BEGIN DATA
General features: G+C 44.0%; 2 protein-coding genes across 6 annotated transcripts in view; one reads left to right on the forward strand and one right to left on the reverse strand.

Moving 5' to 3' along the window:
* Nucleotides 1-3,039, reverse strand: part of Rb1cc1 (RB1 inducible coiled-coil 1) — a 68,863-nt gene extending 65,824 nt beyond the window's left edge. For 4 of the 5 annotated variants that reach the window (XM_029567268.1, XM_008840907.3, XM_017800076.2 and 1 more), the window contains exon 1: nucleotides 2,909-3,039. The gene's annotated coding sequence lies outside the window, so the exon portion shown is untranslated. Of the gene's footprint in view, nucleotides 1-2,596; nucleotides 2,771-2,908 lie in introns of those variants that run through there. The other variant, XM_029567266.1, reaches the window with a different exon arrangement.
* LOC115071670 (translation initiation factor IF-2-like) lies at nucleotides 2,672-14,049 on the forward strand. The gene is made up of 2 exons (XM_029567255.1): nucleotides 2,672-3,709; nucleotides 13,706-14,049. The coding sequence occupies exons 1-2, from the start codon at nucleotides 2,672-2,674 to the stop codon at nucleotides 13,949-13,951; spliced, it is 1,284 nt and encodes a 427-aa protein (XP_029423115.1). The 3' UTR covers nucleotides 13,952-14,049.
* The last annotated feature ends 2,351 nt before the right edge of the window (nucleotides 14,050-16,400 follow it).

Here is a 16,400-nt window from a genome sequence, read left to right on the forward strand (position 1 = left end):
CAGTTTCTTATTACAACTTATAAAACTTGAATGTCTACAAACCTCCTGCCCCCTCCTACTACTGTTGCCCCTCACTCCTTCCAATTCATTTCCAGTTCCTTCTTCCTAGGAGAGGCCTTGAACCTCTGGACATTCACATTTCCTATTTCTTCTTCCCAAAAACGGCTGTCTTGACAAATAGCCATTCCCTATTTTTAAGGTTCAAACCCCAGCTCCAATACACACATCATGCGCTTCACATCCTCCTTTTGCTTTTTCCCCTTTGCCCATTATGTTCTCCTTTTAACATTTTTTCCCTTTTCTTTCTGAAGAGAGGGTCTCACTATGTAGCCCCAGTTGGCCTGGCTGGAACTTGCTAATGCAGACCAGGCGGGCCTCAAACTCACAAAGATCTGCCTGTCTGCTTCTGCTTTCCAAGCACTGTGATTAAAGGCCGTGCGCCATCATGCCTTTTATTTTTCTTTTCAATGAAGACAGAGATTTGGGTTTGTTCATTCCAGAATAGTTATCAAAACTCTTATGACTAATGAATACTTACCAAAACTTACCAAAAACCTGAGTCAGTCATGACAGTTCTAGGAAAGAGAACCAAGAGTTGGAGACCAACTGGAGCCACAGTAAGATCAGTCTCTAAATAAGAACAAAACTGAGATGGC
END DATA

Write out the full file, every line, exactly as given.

General features: G+C 44.0%; 2 protein-coding genes across 6 annotated transcripts in view; one reads left to right on the forward strand and one right to left on the reverse strand.

Moving 5' to 3' along the window:
* Nucleotides 1-3,039, reverse strand: part of Rb1cc1 (RB1 inducible coiled-coil 1) — a 68,863-nt gene extending 65,824 nt beyond the window's left edge. For 4 of the 5 annotated variants that reach the window (XM_029567268.1, XM_008840907.3, XM_017800076.2 and 1 more), the window contains exon 1: nucleotides 2,909-3,039. The gene's annotated coding sequence lies outside the window, so the exon portion shown is untranslated. Of the gene's footprint in view, nucleotides 1-2,596; nucleotides 2,771-2,908 lie in introns of those variants that run through there. The other variant, XM_029567266.1, reaches the window with a different exon arrangement.
* LOC115071670 (translation initiation factor IF-2-like) lies at nucleotides 2,672-14,049 on the forward strand. The gene is made up of 2 exons (XM_029567255.1): nucleotides 2,672-3,709; nucleotides 13,706-14,049. The coding sequence occupies exons 1-2, from the start codon at nucleotides 2,672-2,674 to the stop codon at nucleotides 13,949-13,951; spliced, it is 1,284 nt and encodes a 427-aa protein (XP_029423115.1). The 3' UTR covers nucleotides 13,952-14,049.
* The last annotated feature ends 2,351 nt before the right edge of the window (nucleotides 14,050-16,400 follow it).

Here is a 16,400-nt window from a genome sequence, read left to right on the forward strand (position 1 = left end):
CAGTTTCTTATTACAACTTATAAAACTTGAATGTCTACAAACCTCCTGCCCCCTCCTACTACTGTTGCCCCTCACTCCTTCCAATTCATTTCCAGTTCCTTCTTCCTAGGAGAGGCCTTGAACCTCTGGACATTCACATTTCCTATTTCTTCTTCCCAAAAACGGCTGTCTTGACAAATAGCCATTCCCTATTTTTAAGGTTCAAACCCCAGCTCCAATACACACATCATGCGCTTCACATCCTCCTTTTGCTTTTTCCCCTTTGCCCATTATGTTCTCCTTTTAACATTTTTTCCCTTTTCTTTCTGAAGAGAGGGTCTCACTATGTAGCCCCAGTTGGCCTGGCTGGAACTTGCTAATGCAGACCAGGCGGGCCTCAAACTCACAAAGATCTGCCTGTCTGCTTCTGCTTTCCAAGCACTGTGATTAAAGGCCGTGCGCCATCATGCCTTTTATTTTTCTTTTCAATGAAGACAGAGATTTGGGTTTGTTCATTCCAGAATAGTTATCAAAACTCTTATGACTAATGAATACTTACCAAAACTTACCAAAAACCTGAGTCAGTCATGACAGTTCTAGGAAAGAGAACCAAGAGTTGGAGACCAACTGGAGCCACAGTAAGATCAGTCTCTAAATAAGAACAAAACTGAGATGGC